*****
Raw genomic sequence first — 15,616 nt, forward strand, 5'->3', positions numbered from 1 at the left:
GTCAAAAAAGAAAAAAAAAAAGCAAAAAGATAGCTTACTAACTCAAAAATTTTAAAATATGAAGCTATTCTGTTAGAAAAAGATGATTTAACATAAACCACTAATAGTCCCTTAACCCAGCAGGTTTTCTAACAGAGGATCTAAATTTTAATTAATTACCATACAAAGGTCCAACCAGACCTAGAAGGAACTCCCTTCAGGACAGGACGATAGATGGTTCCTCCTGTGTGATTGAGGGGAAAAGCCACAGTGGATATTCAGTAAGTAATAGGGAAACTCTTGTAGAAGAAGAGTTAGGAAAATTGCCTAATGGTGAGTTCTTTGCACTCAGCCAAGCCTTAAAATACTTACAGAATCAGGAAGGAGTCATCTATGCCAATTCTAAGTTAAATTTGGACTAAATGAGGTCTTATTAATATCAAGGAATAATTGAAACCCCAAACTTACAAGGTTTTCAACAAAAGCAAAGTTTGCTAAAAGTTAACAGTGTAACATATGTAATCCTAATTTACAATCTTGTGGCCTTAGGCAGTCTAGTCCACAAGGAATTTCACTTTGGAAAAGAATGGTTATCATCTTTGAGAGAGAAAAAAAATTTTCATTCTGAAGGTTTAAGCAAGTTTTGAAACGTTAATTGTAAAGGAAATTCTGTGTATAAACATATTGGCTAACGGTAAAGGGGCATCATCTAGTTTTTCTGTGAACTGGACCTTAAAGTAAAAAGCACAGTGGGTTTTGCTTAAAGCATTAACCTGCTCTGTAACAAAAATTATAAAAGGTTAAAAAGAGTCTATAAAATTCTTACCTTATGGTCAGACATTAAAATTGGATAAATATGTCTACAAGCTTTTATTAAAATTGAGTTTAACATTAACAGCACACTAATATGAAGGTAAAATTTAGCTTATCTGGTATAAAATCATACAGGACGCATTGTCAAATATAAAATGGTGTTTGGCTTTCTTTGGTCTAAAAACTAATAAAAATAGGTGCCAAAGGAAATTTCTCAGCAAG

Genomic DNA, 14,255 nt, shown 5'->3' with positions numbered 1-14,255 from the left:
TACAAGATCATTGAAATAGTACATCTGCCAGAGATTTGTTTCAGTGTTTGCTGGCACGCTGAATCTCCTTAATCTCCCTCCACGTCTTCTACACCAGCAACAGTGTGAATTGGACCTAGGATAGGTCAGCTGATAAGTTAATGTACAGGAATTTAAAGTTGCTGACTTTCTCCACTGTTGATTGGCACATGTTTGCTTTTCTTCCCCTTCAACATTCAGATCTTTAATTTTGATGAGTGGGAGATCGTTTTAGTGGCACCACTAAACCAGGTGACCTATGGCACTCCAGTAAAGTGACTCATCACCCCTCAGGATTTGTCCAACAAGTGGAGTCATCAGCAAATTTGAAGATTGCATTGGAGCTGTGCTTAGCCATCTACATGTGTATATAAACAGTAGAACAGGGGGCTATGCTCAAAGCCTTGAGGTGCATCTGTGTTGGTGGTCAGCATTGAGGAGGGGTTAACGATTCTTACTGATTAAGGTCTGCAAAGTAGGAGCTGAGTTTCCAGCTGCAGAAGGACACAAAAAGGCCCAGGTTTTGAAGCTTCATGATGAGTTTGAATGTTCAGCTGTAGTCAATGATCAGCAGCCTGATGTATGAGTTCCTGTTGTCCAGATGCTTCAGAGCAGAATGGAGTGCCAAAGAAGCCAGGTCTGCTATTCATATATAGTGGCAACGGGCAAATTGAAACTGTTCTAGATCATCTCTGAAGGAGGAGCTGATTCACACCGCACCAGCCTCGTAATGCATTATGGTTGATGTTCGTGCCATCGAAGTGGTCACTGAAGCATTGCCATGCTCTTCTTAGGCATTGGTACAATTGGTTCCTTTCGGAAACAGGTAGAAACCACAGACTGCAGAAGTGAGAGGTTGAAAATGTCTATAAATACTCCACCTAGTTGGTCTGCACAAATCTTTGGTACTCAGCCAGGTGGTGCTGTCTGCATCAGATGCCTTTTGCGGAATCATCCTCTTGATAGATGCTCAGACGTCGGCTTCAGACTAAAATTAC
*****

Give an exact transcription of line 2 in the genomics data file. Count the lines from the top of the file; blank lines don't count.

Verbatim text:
GTCAAAAAAGAAAAAAAAAAAGCAAAAAGATAGCTTACTAACTCAAAAATTTTAAAATATGAAGCTATTCTGTTAGAAAAAGATGATTTAACATAAACCACTAATAGTCCCTTAACCCAGCAGGTTTTCTAACAGAGGATCTAAATTTTAATTAATTACCATACAAAGGTCCAACCAGACCTAGAAGGAACTCCCTTCAGGACAGGACGATAGATGGTTCCTCCTGTGTGATTGAGGGGAAAAGCCACAGTGGATATTCAGTAAGTAATAGGGAAACTCTTGTAGAAGAAGAGTTAGGAAAATTGCCTAATGGTGAGTTCTTTGCACTCAGCCAAGCCTTAAAATACTTACAGAATCAGGAAGGAGTCATCTATGCCAATTCTAAGTTAAATTTGGACTAAATGAGGTCTTATTAATATCAAGGAATAATTGAAACCCCAAACTTACAAGGTTTTCAACAAAAGCAAAGTTTGCTAAAAGTTAACAGTGTAACATATGTAATCCTAATTTACAATCTTGTGGCCTTAGGCAGTCTAGTCCACAAGGAATTTCACTTTGGAAAAGAATGGTTATCATCTTTGAGAGAGAAAAAAAATTTTCATTCTGAAGGTTTAAGCAAGTTTTGAAACGTTAATTGTAAAGGAAATTCTGTGTATAAACATATTGGCTAACGGTAAAGGGGCATCATCTAGTTTTTCTGTGAACTGGACCTTAAAGTAAAAAGCACAGTGGGTTTTGCTTAAAGCATTAACCTGCTCTGTAACAAAAATTATAAAAGGTTAAAAAGAGTCTATAAAATTCTTACCTTATGGTCAGACATTAAAATTGGATAAATATGTCTACAAGCTTTTATTAAAATTGAGTTTAACATTAACAGCACACTAATATGAAGGTAAAATTTAGCTTATCTGGTATAAAATCATACAGGACGCATTGTCAAATATAAAATGGTGTTTGGCTTTCTTTGGTCTAAAAACTAATAAAAATAGGTGCCAAAGGAAATTTCTCAGCAAG